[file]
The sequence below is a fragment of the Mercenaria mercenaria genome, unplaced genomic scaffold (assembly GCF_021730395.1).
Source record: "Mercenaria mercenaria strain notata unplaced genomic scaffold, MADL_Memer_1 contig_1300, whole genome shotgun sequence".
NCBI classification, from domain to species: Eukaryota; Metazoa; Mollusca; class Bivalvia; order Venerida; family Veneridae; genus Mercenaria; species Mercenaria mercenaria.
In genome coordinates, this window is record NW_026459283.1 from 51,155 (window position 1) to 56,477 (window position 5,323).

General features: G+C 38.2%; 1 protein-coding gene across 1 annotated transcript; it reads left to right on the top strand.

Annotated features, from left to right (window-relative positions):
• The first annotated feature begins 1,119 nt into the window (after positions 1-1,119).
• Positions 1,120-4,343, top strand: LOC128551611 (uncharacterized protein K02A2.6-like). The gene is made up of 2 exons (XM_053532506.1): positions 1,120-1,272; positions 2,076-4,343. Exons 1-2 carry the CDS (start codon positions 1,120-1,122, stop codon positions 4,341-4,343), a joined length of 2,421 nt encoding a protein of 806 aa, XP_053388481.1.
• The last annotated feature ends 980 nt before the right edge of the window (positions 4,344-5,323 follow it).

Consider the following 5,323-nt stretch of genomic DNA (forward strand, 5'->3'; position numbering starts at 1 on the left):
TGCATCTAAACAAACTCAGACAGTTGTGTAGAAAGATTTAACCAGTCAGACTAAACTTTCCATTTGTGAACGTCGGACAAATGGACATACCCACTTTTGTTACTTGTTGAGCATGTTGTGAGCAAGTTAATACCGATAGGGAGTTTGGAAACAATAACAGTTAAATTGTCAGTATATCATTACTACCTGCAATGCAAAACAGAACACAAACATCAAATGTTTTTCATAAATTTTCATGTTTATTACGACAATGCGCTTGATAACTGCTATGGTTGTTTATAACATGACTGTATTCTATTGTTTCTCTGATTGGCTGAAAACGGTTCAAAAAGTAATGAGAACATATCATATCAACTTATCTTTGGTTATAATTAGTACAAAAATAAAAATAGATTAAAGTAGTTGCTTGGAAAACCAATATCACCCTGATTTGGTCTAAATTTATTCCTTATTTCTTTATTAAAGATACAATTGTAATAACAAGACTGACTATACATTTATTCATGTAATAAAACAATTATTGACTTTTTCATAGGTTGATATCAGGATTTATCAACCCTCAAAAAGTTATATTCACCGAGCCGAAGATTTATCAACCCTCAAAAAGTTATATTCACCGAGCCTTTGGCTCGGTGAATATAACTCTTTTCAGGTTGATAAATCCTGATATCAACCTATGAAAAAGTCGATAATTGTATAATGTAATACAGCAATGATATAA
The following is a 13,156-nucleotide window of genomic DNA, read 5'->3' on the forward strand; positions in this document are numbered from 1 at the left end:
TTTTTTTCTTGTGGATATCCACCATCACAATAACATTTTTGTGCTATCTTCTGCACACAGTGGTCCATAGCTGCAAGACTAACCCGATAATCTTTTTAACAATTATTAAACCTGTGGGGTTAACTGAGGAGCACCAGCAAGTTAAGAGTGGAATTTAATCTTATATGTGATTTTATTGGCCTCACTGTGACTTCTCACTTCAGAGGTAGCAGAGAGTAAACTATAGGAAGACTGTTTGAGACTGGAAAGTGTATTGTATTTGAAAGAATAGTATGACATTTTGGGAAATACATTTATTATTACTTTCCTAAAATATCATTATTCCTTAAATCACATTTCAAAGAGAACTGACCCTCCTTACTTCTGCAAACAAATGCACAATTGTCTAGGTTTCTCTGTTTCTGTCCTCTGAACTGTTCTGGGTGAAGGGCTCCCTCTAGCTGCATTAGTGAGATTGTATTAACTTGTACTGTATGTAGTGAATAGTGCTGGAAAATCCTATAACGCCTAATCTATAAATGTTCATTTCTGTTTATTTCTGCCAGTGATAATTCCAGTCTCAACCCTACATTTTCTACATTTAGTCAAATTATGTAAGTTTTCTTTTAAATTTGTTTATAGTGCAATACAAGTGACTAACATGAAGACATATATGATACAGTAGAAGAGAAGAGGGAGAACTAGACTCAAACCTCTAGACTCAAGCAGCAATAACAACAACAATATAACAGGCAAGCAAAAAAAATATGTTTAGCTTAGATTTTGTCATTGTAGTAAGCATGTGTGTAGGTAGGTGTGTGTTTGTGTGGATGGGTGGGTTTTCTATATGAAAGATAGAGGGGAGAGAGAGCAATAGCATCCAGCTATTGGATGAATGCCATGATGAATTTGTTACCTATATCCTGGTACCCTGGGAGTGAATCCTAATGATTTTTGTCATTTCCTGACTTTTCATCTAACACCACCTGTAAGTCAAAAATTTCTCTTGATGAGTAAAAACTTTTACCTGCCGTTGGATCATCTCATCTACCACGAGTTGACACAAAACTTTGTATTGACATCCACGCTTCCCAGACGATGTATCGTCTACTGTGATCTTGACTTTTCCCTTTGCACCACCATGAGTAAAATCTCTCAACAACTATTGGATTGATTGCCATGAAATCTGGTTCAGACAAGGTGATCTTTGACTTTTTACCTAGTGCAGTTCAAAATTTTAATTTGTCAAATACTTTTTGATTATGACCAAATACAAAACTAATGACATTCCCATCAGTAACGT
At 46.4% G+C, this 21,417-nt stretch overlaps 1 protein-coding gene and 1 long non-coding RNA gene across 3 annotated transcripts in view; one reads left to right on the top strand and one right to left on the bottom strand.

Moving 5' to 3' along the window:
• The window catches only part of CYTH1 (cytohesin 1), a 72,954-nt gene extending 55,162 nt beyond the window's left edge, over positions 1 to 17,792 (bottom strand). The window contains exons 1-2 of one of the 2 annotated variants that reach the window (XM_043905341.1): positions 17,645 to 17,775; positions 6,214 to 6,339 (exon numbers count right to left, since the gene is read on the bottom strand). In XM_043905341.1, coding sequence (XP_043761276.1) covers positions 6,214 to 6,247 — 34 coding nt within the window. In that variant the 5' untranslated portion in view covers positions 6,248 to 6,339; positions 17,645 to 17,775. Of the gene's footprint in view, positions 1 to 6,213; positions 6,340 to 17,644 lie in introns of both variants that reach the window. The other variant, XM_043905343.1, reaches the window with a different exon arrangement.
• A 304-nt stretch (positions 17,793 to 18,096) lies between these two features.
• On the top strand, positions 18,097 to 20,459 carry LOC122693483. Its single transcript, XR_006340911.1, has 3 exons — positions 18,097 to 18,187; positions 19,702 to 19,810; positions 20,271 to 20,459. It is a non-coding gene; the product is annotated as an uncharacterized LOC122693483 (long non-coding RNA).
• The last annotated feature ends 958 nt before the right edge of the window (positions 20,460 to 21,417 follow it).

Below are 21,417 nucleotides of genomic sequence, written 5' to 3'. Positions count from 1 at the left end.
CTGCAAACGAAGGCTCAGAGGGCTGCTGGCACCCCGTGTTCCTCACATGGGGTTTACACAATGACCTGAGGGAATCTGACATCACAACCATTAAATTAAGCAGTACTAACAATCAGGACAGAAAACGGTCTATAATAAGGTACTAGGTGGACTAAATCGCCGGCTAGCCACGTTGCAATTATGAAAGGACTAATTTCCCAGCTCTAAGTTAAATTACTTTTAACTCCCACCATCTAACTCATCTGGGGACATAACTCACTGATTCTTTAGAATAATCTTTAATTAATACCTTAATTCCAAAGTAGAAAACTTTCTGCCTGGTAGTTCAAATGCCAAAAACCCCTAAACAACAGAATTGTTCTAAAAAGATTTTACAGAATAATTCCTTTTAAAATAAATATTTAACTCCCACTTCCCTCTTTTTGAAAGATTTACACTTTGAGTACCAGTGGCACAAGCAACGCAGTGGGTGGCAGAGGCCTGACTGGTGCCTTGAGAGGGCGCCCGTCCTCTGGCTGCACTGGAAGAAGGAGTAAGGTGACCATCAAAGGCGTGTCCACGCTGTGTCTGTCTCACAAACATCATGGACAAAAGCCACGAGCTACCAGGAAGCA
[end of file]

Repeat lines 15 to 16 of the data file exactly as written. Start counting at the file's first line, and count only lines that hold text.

Moving 5' to 3' along the window:
• The window catches only part of CYTH1 (cytohesin 1), a 72,954-nt gene extending 55,162 nt beyond the window's left edge, over positions 1 to 17,792 (bottom strand). The window contains exons 1-2 of one of the 2 annotated variants that reach the window (XM_043905341.1): positions 17,645 to 17,775; positions 6,214 to 6,339 (exon numbers count right to left, since the gene is read on the bottom strand). In XM_043905341.1, coding sequence (XP_043761276.1) covers positions 6,214 to 6,247 — 34 coding nt within the window. In that variant the 5' untranslated portion in view covers positions 6,248 to 6,339; positions 17,645 to 17,775. Of the gene's footprint in view, positions 1 to 6,213; positions 6,340 to 17,644 lie in introns of both variants that reach the window. The other variant, XM_043905343.1, reaches the window with a different exon arrangement.